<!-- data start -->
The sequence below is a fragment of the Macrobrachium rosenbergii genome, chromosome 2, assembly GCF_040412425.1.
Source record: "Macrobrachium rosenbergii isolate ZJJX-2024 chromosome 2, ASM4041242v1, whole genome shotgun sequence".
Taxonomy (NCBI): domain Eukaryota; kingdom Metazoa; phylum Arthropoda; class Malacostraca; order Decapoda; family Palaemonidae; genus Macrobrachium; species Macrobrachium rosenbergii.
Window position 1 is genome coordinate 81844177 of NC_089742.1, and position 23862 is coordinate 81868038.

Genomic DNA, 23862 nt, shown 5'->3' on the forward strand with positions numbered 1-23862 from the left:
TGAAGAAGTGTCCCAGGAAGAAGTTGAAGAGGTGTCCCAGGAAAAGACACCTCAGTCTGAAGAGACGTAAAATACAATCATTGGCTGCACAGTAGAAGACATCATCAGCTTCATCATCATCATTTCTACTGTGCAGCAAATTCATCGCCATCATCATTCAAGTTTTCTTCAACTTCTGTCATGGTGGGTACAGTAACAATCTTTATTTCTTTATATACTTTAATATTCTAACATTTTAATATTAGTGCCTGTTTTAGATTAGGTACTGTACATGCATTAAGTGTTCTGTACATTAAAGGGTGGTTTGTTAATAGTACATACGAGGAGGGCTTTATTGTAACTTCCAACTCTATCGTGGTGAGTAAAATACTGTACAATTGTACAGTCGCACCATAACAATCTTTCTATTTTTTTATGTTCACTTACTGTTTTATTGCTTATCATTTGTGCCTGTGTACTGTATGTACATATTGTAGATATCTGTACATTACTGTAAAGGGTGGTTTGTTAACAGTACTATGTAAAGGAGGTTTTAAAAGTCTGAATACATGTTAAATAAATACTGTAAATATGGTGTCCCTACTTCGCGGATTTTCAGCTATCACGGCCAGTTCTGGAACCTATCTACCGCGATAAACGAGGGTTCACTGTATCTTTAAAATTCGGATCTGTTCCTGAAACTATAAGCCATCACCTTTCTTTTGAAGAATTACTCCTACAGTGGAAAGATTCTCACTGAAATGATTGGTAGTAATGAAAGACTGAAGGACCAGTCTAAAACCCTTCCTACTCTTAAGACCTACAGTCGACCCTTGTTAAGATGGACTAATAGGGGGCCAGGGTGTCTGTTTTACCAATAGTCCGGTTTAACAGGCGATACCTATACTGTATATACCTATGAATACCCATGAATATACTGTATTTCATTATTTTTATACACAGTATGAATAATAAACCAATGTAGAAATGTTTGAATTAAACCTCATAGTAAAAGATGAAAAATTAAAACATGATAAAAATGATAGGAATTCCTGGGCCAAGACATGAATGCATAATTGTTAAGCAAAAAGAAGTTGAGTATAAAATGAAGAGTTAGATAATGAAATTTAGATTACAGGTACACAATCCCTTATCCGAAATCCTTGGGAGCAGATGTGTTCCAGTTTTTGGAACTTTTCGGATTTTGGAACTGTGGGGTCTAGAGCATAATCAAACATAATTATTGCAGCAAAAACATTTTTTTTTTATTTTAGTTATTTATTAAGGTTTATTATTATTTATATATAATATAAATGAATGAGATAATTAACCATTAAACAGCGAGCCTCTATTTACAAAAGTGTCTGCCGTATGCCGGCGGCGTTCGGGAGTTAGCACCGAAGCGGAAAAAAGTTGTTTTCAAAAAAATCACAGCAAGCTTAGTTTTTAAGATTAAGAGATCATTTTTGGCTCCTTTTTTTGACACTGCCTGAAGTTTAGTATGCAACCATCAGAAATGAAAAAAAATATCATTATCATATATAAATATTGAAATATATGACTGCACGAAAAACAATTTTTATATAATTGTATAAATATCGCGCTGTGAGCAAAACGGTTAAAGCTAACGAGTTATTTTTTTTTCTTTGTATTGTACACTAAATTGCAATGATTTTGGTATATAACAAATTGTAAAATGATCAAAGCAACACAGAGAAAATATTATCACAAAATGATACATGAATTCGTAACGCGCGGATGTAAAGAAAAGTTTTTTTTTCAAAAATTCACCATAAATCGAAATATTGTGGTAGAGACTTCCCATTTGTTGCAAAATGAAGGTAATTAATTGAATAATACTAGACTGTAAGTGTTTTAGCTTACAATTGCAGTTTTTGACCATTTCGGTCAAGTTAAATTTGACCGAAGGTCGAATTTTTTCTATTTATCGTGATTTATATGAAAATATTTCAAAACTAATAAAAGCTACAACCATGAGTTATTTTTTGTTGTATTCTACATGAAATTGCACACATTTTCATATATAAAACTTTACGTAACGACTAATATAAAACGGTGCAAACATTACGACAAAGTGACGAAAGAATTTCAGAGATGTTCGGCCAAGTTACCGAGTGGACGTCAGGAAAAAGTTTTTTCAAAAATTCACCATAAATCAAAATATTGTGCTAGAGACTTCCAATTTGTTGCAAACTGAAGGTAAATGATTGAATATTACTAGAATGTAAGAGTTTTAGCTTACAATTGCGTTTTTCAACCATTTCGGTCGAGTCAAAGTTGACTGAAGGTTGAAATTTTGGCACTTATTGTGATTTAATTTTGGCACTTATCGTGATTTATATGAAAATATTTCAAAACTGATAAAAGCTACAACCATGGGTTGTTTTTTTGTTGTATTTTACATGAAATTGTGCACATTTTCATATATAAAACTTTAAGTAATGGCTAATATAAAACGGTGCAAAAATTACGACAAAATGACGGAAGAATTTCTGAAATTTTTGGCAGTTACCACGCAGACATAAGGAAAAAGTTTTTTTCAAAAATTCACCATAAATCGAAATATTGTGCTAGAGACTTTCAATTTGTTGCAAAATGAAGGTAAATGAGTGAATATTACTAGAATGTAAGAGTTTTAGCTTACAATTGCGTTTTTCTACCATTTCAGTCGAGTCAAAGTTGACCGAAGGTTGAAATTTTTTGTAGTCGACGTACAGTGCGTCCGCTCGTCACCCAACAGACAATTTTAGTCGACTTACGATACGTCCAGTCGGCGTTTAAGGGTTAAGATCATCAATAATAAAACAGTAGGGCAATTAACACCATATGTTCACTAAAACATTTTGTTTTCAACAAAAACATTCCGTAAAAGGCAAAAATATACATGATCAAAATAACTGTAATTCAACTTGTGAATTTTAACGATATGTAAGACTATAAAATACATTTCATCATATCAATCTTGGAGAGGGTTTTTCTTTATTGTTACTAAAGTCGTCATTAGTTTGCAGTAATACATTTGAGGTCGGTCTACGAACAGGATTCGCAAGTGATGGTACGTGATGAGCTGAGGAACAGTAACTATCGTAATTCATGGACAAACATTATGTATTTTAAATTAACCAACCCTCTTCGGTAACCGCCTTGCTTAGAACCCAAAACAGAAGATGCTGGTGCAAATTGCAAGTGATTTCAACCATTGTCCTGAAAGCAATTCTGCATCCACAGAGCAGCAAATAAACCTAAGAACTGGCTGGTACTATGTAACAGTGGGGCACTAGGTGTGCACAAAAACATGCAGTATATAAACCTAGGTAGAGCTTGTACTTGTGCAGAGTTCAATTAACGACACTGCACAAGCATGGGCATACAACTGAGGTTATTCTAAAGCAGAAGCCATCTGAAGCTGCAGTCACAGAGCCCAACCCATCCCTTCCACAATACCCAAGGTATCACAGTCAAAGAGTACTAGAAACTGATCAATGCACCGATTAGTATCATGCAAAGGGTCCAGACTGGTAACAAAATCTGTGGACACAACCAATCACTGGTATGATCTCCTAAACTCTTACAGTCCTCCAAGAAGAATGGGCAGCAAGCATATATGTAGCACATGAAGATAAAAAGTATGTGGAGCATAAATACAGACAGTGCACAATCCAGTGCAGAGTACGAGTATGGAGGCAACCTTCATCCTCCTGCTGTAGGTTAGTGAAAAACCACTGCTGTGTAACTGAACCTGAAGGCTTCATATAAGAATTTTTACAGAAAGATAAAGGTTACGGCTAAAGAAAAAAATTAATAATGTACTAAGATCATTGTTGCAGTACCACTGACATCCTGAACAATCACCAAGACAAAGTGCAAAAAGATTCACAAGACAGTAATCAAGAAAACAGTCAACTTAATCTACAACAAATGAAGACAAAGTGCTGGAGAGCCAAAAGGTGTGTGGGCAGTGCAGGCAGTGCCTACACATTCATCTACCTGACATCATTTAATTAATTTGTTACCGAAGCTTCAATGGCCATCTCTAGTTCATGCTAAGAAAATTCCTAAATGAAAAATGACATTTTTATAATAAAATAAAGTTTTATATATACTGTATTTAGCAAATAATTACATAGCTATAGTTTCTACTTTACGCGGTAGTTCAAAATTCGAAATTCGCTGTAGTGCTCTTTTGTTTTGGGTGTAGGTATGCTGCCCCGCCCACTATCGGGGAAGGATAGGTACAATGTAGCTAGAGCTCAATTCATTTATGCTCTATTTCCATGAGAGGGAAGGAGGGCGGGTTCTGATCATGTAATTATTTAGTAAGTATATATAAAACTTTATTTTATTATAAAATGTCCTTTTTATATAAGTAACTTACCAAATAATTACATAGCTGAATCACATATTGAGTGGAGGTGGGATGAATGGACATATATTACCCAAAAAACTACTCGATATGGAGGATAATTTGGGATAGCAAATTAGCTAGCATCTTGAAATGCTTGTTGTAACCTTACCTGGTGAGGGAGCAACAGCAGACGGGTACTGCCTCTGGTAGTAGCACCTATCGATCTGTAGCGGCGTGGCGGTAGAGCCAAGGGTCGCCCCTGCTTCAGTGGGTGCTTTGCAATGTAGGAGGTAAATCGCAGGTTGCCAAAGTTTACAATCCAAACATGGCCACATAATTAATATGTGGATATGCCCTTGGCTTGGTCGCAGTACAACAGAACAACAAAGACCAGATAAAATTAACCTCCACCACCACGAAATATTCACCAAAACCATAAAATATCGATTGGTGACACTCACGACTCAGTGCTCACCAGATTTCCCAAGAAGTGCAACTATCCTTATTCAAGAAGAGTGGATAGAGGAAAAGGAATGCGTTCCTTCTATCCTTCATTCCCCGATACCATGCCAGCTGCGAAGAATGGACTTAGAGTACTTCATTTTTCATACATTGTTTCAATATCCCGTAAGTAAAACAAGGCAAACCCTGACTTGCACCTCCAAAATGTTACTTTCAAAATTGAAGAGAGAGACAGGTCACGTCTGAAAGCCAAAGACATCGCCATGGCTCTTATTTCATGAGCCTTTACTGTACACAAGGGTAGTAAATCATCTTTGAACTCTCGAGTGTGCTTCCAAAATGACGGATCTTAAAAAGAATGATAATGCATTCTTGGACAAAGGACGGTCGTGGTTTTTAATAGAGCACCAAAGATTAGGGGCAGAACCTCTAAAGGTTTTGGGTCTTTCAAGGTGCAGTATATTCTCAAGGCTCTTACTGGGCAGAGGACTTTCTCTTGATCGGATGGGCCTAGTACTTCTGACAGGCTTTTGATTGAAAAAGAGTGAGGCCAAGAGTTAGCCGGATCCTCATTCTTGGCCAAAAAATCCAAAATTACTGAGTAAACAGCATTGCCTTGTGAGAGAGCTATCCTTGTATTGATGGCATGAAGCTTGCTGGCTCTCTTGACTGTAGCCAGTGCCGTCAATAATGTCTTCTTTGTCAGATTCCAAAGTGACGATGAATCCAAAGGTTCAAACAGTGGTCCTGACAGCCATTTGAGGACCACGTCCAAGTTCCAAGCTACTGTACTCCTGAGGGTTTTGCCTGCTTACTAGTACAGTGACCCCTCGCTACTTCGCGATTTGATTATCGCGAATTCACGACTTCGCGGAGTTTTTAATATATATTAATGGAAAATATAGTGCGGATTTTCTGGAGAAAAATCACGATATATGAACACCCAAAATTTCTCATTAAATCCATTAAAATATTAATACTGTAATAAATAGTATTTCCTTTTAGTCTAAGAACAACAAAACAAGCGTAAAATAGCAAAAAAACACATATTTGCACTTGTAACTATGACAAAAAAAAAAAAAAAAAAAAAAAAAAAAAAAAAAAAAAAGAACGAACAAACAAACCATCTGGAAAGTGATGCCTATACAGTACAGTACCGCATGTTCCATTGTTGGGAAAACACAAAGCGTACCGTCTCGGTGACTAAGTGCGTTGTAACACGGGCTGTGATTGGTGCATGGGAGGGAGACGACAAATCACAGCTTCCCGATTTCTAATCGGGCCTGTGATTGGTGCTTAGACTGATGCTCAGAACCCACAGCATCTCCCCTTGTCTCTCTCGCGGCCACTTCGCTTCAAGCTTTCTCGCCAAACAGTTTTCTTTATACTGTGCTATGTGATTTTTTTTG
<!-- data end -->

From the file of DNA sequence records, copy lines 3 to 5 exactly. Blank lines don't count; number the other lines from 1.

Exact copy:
Taxonomy (NCBI): domain Eukaryota; kingdom Metazoa; phylum Arthropoda; class Malacostraca; order Decapoda; family Palaemonidae; genus Macrobrachium; species Macrobrachium rosenbergii.
Window position 1 is genome coordinate 81844177 of NC_089742.1, and position 23862 is coordinate 81868038.

Genomic DNA, 23862 nt, shown 5'->3' on the forward strand with positions numbered 1-23862 from the left: